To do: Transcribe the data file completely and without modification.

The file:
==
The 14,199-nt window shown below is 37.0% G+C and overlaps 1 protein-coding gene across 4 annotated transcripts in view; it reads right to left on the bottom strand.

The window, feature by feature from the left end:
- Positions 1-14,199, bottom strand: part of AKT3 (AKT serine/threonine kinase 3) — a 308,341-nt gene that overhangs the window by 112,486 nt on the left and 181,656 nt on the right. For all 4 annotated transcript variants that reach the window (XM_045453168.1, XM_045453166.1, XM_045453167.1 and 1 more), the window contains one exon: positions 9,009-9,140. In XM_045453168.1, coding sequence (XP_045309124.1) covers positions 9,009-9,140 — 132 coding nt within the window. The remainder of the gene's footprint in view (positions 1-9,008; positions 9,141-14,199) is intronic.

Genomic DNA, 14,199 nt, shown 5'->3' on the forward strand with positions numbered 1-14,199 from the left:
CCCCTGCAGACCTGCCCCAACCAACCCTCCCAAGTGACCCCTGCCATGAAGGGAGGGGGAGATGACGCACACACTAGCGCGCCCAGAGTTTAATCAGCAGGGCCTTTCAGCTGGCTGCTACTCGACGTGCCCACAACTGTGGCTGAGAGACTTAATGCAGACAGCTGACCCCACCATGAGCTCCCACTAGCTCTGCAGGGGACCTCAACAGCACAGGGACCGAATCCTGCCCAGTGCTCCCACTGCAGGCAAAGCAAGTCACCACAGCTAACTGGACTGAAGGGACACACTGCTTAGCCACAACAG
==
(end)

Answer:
The 14,199-nt window shown below is 37.0% G+C and overlaps 1 protein-coding gene across 4 annotated transcripts in view; it reads right to left on the bottom strand.

The window, feature by feature from the left end:
- Positions 1-14,199, bottom strand: part of AKT3 (AKT serine/threonine kinase 3) — a 308,341-nt gene that overhangs the window by 112,486 nt on the left and 181,656 nt on the right. For all 4 annotated transcript variants that reach the window (XM_045453168.1, XM_045453166.1, XM_045453167.1 and 1 more), the window contains one exon: positions 9,009-9,140. In XM_045453168.1, coding sequence (XP_045309124.1) covers positions 9,009-9,140 — 132 coding nt within the window. The remainder of the gene's footprint in view (positions 1-9,008; positions 9,141-14,199) is intronic.

Genomic DNA, 14,199 nt, shown 5'->3' on the forward strand with positions numbered 1-14,199 from the left:
CCCCTGCAGACCTGCCCCAACCAACCCTCCCAAGTGACCCCTGCCATGAAGGGAGGGGGAGATGACGCACACACTAGCGCGCCCAGAGTTTAATCAGCAGGGCCTTTCAGCTGGCTGCTACTCGACGTGCCCACAACTGTGGCTGAGAGACTTAATGCAGACAGCTGACCCCACCATGAGCTCCCACTAGCTCTGCAGGGGACCTCAACAGCACAGGGACCGAATCCTGCCCAGTGCTCCCACTGCAGGCAAAGCAAGTCACCACAGCTAACTGGACTGAAGGGACACACTGCTTAGCCACAACAG